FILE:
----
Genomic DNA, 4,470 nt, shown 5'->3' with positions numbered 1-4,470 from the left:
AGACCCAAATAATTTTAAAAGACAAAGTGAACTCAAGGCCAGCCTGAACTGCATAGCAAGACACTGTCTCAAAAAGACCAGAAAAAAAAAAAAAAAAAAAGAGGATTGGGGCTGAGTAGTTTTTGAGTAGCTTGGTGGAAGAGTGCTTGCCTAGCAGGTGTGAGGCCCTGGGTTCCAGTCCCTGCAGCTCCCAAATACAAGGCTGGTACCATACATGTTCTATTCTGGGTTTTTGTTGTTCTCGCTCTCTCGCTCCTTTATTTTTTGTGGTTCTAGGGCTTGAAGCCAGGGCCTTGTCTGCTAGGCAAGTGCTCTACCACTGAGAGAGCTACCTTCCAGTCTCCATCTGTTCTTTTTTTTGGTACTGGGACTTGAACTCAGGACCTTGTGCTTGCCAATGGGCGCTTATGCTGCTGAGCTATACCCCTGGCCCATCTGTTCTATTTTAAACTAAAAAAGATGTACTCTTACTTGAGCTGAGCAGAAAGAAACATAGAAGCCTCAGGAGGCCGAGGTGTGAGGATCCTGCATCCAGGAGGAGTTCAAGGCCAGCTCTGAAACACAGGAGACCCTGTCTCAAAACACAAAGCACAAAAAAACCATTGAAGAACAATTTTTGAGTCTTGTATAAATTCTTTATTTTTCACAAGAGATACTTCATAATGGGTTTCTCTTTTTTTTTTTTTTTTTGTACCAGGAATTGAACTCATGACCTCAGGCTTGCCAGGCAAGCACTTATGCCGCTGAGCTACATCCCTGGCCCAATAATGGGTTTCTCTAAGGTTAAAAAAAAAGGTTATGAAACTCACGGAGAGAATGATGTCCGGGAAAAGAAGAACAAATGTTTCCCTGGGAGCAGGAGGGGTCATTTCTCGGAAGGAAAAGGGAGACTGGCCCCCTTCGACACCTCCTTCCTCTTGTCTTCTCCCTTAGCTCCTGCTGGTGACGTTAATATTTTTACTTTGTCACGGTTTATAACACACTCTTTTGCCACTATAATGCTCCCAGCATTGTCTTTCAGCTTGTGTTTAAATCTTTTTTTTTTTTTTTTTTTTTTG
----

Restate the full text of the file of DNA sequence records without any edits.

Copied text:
Genomic DNA, 4,470 nt, shown 5'->3' with positions numbered 1-4,470 from the left:
AGACCCAAATAATTTTAAAAGACAAAGTGAACTCAAGGCCAGCCTGAACTGCATAGCAAGACACTGTCTCAAAAAGACCAGAAAAAAAAAAAAAAAAAAAGAGGATTGGGGCTGAGTAGTTTTTGAGTAGCTTGGTGGAAGAGTGCTTGCCTAGCAGGTGTGAGGCCCTGGGTTCCAGTCCCTGCAGCTCCCAAATACAAGGCTGGTACCATACATGTTCTATTCTGGGTTTTTGTTGTTCTCGCTCTCTCGCTCCTTTATTTTTTGTGGTTCTAGGGCTTGAAGCCAGGGCCTTGTCTGCTAGGCAAGTGCTCTACCACTGAGAGAGCTACCTTCCAGTCTCCATCTGTTCTTTTTTTTGGTACTGGGACTTGAACTCAGGACCTTGTGCTTGCCAATGGGCGCTTATGCTGCTGAGCTATACCCCTGGCCCATCTGTTCTATTTTAAACTAAAAAAGATGTACTCTTACTTGAGCTGAGCAGAAAGAAACATAGAAGCCTCAGGAGGCCGAGGTGTGAGGATCCTGCATCCAGGAGGAGTTCAAGGCCAGCTCTGAAACACAGGAGACCCTGTCTCAAAACACAAAGCACAAAAAAACCATTGAAGAACAATTTTTGAGTCTTGTATAAATTCTTTATTTTTCACAAGAGATACTTCATAATGGGTTTCTCTTTTTTTTTTTTTTTTTGTACCAGGAATTGAACTCATGACCTCAGGCTTGCCAGGCAAGCACTTATGCCGCTGAGCTACATCCCTGGCCCAATAATGGGTTTCTCTAAGGTTAAAAAAAAAGGTTATGAAACTCACGGAGAGAATGATGTCCGGGAAAAGAAGAACAAATGTTTCCCTGGGAGCAGGAGGGGTCATTTCTCGGAAGGAAAAGGGAGACTGGCCCCCTTCGACACCTCCTTCCTCTTGTCTTCTCCCTTAGCTCCTGCTGGTGACGTTAATATTTTTACTTTGTCACGGTTTATAACACACTCTTTTGCCACTATAATGCTCCCAGCATTGTCTTTCAGCTTGTGTTTAAATCTTTTTTTTTTTTTTTTTTTTTTG